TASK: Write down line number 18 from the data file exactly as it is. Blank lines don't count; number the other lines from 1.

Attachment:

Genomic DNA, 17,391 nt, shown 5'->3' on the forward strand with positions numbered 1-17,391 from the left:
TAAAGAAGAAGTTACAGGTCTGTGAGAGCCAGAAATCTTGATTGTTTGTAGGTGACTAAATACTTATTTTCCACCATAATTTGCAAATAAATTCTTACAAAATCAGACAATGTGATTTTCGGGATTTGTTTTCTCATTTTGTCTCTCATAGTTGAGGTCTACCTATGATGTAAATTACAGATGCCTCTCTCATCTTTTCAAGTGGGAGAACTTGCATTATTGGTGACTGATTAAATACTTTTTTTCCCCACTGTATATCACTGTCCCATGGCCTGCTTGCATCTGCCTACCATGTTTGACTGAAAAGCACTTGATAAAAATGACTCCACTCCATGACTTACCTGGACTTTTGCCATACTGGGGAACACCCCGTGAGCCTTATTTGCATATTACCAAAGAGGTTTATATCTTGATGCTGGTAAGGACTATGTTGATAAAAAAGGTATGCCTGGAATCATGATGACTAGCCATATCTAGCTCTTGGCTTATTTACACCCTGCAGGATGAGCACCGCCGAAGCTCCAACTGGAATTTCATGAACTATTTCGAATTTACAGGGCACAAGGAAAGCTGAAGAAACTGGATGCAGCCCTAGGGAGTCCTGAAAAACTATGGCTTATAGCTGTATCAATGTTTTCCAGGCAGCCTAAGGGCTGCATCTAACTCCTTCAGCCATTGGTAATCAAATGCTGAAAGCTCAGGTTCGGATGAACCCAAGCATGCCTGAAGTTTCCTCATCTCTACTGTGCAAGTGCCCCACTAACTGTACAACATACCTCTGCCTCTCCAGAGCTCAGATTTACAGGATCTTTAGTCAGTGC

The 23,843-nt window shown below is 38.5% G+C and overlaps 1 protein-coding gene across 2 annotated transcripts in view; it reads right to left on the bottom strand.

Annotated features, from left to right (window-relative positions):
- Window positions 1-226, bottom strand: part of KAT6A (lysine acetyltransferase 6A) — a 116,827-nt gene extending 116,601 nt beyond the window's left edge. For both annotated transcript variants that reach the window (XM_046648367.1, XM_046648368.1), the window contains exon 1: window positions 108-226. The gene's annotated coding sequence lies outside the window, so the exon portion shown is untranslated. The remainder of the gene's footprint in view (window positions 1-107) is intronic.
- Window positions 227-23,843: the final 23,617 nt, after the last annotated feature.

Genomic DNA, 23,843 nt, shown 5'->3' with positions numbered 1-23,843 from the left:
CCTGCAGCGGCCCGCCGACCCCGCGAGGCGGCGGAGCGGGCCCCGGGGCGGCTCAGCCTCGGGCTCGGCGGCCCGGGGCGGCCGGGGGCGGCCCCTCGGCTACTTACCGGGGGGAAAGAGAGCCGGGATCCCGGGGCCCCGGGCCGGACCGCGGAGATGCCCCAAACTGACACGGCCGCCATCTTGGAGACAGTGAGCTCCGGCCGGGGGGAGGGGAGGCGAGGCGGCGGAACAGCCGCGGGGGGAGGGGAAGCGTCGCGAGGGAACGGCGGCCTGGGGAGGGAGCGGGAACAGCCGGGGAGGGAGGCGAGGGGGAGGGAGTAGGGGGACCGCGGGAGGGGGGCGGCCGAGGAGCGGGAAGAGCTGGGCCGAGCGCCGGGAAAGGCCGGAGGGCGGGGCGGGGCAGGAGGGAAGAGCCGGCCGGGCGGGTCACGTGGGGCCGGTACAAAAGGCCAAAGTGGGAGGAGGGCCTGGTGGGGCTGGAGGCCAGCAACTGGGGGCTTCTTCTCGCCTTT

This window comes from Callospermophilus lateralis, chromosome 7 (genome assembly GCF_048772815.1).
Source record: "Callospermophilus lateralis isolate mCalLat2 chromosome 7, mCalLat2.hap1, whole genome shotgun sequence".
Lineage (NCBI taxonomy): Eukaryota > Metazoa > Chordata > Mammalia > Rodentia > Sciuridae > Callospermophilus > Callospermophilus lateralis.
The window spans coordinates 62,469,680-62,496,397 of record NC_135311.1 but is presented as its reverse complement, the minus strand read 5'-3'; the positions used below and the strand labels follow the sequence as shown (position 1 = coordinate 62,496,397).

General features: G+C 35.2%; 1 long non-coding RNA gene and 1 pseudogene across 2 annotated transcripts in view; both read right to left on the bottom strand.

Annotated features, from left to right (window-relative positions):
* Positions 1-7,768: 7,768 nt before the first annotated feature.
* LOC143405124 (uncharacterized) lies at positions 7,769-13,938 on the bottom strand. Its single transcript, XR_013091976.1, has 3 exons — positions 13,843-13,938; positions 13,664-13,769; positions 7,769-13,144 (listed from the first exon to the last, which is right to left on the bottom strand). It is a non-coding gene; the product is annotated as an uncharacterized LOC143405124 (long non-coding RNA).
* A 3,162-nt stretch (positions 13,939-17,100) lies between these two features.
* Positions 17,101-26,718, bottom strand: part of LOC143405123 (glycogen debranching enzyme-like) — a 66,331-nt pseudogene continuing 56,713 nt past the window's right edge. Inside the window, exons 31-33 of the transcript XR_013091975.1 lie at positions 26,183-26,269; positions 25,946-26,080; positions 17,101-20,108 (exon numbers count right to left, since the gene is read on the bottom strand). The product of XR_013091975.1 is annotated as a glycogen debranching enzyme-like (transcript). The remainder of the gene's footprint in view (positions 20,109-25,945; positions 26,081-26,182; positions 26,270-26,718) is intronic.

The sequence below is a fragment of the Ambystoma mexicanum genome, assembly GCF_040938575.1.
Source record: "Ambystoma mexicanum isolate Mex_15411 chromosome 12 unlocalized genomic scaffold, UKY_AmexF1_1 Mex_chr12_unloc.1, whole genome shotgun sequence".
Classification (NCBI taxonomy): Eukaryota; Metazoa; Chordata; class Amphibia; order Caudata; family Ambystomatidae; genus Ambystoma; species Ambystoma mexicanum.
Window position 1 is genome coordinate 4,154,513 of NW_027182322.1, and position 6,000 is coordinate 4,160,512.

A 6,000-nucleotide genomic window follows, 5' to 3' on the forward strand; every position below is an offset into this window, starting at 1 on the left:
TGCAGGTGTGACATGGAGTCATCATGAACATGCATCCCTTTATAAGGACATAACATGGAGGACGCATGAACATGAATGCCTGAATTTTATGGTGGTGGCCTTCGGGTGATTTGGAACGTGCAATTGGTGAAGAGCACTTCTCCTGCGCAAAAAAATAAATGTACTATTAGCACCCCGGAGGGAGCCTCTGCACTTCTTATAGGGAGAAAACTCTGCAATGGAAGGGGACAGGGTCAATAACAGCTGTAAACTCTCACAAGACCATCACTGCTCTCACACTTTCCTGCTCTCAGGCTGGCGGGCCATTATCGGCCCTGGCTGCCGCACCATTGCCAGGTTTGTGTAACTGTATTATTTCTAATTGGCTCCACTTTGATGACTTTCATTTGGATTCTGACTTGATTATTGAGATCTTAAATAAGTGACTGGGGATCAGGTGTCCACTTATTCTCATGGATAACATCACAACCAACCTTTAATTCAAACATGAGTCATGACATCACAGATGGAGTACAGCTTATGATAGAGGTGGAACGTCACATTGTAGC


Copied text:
* Positions 17,101-26,718, bottom strand: part of LOC143405123 (glycogen debranching enzyme-like) — a 66,331-nt pseudogene continuing 56,713 nt past the window's right edge. Inside the window, exons 31-33 of the transcript XR_013091975.1 lie at positions 26,183-26,269; positions 25,946-26,080; positions 17,101-20,108 (exon numbers count right to left, since the gene is read on the bottom strand). The product of XR_013091975.1 is annotated as a glycogen debranching enzyme-like (transcript). The remainder of the gene's footprint in view (positions 20,109-25,945; positions 26,081-26,182; positions 26,270-26,718) is intronic.